Nigel Whitfield.
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Yes, indeed, that was the intent - and the wording I've seen about the new CSRs does make it a lot clearer, for example the document available from BIS.gov.uk states pretty clearly that

"they can reduce the amount of money refunded for goods returned which show evidence of use beyond the handling necessary to see whether the goods are as expected."

The more consumer friendly version from Which? makes it clear that

"A deduction can be made if the value of the goods has been reduced as a result of you handling the goods more than was necessary.

The extent to which a customer can handle the goods is the same as it would be if you were assessing them in a shop."

From AC's comment, and others I've heard, I suspect that some people have tended to view this provision of the DSRs in the past as more of a "no obligation home trial" than was originally intended, and the clarification in the new version will hopefully make things a bit clearer on both sides.

It must be very frustrating for businesses - especially small traders - when a customer not only maintains that they are always right, but that "they know their rights" when patently neither is actually the case.

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Nigel Whitfield.
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Re: Further shopping tips @John Brown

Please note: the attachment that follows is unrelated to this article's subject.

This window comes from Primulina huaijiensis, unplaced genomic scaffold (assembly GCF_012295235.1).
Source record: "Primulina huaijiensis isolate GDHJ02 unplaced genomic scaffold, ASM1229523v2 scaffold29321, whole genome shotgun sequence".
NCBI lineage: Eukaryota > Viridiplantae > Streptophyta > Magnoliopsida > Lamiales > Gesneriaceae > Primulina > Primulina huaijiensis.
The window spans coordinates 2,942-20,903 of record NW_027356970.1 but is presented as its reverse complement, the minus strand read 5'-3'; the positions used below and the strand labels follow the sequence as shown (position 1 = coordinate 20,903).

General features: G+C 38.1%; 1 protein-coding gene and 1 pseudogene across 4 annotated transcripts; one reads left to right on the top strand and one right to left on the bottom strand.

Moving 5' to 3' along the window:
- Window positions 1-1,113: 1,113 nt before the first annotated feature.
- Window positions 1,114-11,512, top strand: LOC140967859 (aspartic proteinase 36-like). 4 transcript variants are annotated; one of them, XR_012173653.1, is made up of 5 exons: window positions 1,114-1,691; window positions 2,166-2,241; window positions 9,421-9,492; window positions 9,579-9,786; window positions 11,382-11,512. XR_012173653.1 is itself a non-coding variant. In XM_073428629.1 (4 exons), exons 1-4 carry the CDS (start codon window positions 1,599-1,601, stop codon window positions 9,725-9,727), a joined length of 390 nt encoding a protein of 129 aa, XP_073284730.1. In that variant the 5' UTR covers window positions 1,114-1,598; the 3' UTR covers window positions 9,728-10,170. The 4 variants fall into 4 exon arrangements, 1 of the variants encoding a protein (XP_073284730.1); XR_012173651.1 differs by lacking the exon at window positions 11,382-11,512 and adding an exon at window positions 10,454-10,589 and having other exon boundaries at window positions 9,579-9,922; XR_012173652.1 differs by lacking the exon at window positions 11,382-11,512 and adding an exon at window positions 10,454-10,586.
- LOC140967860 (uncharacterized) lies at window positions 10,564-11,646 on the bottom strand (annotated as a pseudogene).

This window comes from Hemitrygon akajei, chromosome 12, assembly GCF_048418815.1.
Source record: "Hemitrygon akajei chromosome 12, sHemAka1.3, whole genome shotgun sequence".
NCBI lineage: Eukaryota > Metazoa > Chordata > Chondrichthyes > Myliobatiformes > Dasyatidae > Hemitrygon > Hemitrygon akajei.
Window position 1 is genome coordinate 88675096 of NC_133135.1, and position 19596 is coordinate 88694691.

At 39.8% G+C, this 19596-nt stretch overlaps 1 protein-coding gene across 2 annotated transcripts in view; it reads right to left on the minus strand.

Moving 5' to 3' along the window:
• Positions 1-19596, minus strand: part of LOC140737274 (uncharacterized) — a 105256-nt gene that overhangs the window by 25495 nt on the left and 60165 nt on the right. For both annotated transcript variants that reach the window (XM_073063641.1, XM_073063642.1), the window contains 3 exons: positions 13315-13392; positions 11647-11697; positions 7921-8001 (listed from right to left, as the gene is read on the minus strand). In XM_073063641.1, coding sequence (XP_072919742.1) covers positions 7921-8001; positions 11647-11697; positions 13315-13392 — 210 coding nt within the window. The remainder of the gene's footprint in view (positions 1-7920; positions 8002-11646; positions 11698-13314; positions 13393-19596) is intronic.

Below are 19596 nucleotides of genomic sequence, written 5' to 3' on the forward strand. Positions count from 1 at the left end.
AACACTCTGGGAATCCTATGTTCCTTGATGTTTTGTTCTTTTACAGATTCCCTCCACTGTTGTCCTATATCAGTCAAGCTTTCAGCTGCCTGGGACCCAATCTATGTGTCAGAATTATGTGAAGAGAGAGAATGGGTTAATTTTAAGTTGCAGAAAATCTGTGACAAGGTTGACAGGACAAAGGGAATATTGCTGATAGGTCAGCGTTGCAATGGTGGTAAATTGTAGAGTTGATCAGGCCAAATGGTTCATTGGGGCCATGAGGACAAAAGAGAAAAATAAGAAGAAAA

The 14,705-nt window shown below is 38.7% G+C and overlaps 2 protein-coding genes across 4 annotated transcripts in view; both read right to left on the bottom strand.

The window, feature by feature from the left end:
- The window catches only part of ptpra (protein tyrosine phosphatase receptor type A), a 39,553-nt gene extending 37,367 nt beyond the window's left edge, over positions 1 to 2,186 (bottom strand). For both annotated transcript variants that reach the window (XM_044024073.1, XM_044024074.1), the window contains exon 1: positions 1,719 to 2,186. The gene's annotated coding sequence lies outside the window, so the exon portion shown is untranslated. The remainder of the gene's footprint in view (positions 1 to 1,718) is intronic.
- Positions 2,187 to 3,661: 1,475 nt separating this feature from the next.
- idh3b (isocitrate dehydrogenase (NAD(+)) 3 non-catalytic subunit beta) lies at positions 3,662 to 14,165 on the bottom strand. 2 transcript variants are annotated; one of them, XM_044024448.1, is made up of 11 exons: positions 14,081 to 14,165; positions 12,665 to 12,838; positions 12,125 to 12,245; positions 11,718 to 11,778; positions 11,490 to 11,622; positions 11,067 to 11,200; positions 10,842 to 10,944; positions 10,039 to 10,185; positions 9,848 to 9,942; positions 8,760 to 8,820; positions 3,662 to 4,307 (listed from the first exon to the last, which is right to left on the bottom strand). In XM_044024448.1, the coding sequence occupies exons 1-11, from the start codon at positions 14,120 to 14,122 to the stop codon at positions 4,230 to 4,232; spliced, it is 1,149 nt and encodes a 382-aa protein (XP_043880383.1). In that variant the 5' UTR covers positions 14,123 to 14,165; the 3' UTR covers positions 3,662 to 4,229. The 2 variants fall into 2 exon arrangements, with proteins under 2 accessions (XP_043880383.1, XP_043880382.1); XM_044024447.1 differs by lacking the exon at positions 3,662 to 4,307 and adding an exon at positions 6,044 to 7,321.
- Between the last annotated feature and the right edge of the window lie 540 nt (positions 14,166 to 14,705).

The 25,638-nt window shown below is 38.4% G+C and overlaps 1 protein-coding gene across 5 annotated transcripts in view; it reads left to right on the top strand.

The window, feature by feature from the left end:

The current cheque clearing process in the UK (other countries are available) is 2/4/6 - on the second working day after paying in, the money starts to earn interest, by the 4th it's available for you to use, and by the 6th, it cannot be returned without your consent, unless you have acted fraudulently.

There is a plan to speed this up even more, by allowing banks to present image of cheques to each other, instead of the real thing.

So, if you do want to stop a cheque, you need to be pretty quick or make sure you do have good evidence that you've been defrauded.

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Nigel Whitfield.
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Re: No EU, less cover

Some companies do seem to very badly train their staff, and in particular the DSRs (now CCRs) seemed to cause a lot of confusion, with some vendors telling punters that their time to reject was from the day of order, or despatch, and that the time limits included the time returning something.